Being named senior coach of the Melbourne Football Club in 2008 must
have seemed like the high point of Dean Bailey's career in Australian
rules football. After a solid but undistinguished playing career, Bailey
built a reputation as one of the game's first and best
player-development coaches, making important contributions to
premiership teams in 2000 (Essendon) and 2004 (Port Adelaide). A fellow
coach at Essendon later said he "did the work that you see done by six
people at an AFL club today" to mentor
young players and hone their skills. Taking over the sad-sack Melbourne
team in mid-rebuild, for his first head-coaching job, promised a
high-profile opportunity for Bailey to show off his talents.
However, the club's management had different ideas. After a last-place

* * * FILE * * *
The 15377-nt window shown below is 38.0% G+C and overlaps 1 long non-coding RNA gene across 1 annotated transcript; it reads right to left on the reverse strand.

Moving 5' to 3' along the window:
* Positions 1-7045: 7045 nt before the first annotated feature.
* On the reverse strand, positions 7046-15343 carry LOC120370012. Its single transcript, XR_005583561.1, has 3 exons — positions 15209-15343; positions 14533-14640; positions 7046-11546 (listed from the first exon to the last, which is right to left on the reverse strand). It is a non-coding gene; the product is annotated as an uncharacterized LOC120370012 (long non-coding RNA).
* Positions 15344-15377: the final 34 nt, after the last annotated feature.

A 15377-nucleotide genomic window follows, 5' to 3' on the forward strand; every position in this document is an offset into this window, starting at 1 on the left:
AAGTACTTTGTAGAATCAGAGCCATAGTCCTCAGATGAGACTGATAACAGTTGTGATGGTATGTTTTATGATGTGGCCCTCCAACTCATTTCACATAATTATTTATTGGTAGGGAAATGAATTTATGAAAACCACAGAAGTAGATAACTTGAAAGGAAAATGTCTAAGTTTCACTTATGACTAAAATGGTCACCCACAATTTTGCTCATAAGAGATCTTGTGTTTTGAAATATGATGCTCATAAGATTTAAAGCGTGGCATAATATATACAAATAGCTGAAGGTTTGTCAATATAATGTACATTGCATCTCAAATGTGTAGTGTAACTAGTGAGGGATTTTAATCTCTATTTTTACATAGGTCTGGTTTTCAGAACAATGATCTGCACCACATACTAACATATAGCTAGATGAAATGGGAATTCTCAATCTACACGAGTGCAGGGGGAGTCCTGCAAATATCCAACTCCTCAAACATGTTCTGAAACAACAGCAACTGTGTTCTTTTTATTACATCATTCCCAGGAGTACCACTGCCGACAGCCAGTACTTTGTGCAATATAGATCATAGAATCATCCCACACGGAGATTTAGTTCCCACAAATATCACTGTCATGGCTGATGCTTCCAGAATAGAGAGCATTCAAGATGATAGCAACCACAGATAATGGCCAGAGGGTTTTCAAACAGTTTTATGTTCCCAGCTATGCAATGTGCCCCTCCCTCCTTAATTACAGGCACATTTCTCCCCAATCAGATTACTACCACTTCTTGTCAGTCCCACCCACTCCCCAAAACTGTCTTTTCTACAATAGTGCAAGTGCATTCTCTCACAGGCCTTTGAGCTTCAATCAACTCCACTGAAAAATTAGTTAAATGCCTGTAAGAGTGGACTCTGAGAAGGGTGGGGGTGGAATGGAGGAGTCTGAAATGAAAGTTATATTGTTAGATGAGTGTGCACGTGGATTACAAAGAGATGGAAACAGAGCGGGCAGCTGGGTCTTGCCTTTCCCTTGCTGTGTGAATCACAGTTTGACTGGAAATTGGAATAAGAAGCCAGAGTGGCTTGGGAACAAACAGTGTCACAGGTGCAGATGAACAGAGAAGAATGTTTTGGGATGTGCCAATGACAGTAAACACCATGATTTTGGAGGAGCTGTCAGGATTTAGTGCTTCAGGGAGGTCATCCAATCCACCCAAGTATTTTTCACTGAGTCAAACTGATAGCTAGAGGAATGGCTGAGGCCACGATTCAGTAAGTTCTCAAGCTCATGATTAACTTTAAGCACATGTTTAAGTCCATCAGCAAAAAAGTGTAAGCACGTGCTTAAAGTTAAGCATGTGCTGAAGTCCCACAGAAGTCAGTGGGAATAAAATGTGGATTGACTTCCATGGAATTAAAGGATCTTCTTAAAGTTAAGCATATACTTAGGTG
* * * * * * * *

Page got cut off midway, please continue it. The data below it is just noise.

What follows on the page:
finish in 2008, club executives, mindful that continuing poor
performance would result in coveted high picks in the next year's player
draft, ordered Bailey to tank the 2009 season, and Bailey complied,
sitting key players or playing them out of position throughout the
season. The plan worked—Melbourne ended up with both the #1 and #2 picks
in the next draft—and the team made incremental improvements over the
next two years, but after an especially humiliating loss at the end of
the 2011 season, Bailey was sacked anyway. A subsequent league
investigation cleared him of specific tanking allegations but suspended
him for 16 games (by then he'd moved on to be the
strategy-and-innovation coach at Adelaide) for acting "in a manner
prejudicial to the interests of the AFL."
To add injury to
insult, shortly after his return from suspension, Bailey was diagnosed
with terminal lung cancer. He died on March 11 at age 47. Philip gets 23
points for the hit (18 points for hit + 5 points for solo).
(c) 2005-2014 alt.obituaries Deadpool. All rights reserved.